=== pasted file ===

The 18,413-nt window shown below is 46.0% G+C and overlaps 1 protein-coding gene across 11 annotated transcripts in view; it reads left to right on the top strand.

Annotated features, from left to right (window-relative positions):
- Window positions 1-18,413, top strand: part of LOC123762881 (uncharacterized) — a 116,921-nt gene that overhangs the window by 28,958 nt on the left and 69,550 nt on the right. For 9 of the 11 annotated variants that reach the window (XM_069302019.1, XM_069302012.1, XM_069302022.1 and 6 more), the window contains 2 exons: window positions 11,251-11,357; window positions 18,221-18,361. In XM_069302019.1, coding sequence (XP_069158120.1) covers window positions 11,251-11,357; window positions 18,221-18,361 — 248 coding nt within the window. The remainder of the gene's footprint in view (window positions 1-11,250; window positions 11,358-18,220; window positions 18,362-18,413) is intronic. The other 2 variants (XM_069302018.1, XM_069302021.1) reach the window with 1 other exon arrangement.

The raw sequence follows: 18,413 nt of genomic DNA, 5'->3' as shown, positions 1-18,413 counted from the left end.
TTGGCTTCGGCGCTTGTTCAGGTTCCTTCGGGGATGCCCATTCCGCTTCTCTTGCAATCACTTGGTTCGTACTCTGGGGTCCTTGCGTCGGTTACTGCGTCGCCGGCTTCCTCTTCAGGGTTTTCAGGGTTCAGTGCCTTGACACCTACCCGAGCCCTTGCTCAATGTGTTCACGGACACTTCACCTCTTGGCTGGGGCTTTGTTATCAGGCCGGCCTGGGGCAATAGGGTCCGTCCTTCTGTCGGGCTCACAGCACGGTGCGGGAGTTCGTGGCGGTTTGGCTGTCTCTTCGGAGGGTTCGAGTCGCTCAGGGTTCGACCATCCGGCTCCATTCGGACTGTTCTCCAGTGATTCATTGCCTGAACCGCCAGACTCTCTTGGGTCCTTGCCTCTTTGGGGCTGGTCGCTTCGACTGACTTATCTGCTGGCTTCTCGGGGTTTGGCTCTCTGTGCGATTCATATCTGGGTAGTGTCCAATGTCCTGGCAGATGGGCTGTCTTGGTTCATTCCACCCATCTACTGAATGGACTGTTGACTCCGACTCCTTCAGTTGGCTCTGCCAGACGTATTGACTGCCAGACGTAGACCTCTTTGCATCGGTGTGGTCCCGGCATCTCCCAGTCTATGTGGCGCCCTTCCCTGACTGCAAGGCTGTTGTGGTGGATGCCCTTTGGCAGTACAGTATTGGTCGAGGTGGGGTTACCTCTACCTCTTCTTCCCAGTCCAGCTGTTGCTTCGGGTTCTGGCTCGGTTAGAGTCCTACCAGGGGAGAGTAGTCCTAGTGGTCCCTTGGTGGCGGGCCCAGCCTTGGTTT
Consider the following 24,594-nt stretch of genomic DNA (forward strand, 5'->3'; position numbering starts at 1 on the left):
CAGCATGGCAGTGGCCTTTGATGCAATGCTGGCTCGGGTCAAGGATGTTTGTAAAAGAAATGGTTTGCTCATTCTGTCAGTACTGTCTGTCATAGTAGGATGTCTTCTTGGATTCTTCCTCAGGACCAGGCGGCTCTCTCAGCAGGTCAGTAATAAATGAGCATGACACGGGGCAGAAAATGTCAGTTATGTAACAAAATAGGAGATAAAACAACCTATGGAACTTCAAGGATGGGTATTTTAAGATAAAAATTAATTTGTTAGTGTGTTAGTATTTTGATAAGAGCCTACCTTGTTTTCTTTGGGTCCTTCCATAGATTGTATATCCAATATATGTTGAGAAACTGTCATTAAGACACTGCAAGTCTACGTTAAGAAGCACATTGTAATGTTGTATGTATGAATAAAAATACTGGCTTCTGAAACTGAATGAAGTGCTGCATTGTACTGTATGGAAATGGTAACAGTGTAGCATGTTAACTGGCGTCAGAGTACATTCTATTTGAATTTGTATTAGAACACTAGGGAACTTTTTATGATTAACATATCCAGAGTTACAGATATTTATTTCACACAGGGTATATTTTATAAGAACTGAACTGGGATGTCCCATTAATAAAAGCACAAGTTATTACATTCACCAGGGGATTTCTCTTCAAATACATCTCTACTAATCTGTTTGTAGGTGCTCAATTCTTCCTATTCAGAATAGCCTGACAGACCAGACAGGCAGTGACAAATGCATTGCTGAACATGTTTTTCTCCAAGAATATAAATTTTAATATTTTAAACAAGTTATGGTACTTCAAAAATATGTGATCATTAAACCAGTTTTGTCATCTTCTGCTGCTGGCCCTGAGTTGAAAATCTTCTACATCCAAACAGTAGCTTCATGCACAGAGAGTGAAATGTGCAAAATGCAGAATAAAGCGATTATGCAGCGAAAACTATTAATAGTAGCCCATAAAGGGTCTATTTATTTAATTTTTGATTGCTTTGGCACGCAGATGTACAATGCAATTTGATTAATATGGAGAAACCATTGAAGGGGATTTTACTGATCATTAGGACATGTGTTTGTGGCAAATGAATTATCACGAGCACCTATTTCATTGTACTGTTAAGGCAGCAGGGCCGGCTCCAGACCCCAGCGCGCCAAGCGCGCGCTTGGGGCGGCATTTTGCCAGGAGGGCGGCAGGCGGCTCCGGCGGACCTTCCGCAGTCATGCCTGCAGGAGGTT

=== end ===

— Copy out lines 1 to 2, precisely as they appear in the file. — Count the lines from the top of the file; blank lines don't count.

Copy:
The 18,413-nt window shown below is 46.0% G+C and overlaps 1 protein-coding gene across 11 annotated transcripts in view; it reads left to right on the top strand.

Annotated features, from left to right (window-relative positions):